Firms will focus on 20 nm technology to maintain profitability
According to DRAMeXchange, DRAM (dynamic random-access memory) prices fell in 2015 driven by weak demand and oversupply. The fall in DRAM prices in the PC (personal computer) space was the most significant. DRAMeXchange expects the DRAM space to maintain profitability, as “overall production capacity has not increased significantly” even though oversupply still persists. According to Avril Wu, research director of DRAMeXchange, the demand and supply bit growth rates are expected to be 23% and 25%, respectively, this year.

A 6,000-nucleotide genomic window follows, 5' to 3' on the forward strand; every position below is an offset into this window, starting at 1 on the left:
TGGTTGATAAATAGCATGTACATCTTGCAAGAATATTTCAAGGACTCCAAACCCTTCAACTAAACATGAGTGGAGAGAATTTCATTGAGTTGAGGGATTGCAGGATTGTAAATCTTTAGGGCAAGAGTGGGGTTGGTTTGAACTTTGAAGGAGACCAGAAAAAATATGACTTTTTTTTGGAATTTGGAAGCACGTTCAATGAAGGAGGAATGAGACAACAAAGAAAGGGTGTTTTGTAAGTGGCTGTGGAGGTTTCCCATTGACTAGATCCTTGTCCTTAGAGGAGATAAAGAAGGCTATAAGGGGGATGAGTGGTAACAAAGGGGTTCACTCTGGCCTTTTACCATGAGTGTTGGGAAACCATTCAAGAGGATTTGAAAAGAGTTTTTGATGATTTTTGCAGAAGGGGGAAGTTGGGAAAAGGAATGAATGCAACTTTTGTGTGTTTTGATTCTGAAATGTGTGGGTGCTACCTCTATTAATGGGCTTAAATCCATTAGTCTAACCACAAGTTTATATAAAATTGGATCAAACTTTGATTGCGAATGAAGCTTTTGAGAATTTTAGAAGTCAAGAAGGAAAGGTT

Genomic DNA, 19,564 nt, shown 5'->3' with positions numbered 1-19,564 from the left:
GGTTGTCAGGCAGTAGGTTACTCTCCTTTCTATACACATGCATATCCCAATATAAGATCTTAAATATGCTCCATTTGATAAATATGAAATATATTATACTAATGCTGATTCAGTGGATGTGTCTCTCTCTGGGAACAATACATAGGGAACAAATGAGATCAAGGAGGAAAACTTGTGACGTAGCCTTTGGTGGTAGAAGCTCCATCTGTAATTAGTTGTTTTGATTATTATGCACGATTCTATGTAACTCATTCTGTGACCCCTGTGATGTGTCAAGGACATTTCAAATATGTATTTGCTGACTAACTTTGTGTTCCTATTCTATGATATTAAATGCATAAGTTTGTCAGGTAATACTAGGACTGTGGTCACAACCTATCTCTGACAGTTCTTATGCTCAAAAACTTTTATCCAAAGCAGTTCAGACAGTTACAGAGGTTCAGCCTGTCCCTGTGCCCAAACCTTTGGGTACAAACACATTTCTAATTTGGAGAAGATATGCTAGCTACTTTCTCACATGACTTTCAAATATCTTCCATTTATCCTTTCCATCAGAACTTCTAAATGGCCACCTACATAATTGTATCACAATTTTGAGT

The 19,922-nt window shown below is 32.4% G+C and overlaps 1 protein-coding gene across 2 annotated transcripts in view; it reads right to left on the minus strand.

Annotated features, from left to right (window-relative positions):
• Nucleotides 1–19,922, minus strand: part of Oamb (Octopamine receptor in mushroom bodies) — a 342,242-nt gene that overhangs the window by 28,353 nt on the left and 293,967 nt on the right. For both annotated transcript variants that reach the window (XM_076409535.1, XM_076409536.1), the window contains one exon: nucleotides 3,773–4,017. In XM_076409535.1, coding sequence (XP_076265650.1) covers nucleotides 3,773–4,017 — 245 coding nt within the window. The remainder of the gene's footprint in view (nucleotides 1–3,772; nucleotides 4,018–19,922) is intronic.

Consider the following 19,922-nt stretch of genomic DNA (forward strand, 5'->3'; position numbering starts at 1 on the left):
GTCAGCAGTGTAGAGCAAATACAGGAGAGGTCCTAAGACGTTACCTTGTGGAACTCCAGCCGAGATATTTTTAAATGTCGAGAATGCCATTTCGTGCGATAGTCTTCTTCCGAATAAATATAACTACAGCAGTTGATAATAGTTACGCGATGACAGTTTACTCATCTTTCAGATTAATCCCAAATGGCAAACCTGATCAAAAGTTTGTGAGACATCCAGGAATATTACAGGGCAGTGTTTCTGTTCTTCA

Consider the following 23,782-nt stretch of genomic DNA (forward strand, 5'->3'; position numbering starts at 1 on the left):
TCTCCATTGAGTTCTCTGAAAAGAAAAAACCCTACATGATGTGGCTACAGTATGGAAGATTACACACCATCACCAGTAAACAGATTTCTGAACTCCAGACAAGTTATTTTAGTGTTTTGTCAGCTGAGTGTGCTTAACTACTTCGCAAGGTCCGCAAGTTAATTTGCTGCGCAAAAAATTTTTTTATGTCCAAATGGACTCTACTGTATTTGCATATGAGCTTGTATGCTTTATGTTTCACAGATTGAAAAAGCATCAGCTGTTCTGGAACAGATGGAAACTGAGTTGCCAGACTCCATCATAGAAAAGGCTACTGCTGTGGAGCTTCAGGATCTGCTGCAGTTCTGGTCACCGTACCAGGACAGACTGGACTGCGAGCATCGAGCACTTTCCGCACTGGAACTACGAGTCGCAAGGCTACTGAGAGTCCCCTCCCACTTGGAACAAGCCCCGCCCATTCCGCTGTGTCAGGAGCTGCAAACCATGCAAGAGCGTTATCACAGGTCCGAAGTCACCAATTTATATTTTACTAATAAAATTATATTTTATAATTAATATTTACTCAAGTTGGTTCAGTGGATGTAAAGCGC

Companies will move toward adoption of 20 nm technology
Strong adoption of DDR4
DDR4 (double data rate 4) has been consistently gaining market share in overall DRAM production, driven by the shift in demand as well as the maturation of 20 nm technology. According to DRAMeXchange, DDR4 is set to replace DDR3 (double data rate 3). Also, upcoming PCs and notebooks manufactured by HP (HPQ), Microsoft (MSFT), Dell, and China’s (GXC) Lenovo (LNVGF) will be equipped with Intel’s (INTC) Skylake processors and next-generation DRAM. DRAMeXchange expects DDR4 to become the dominant memory product, driven by mass shipments of Skylake-based PCs and notebooks, by the end of 2Q16.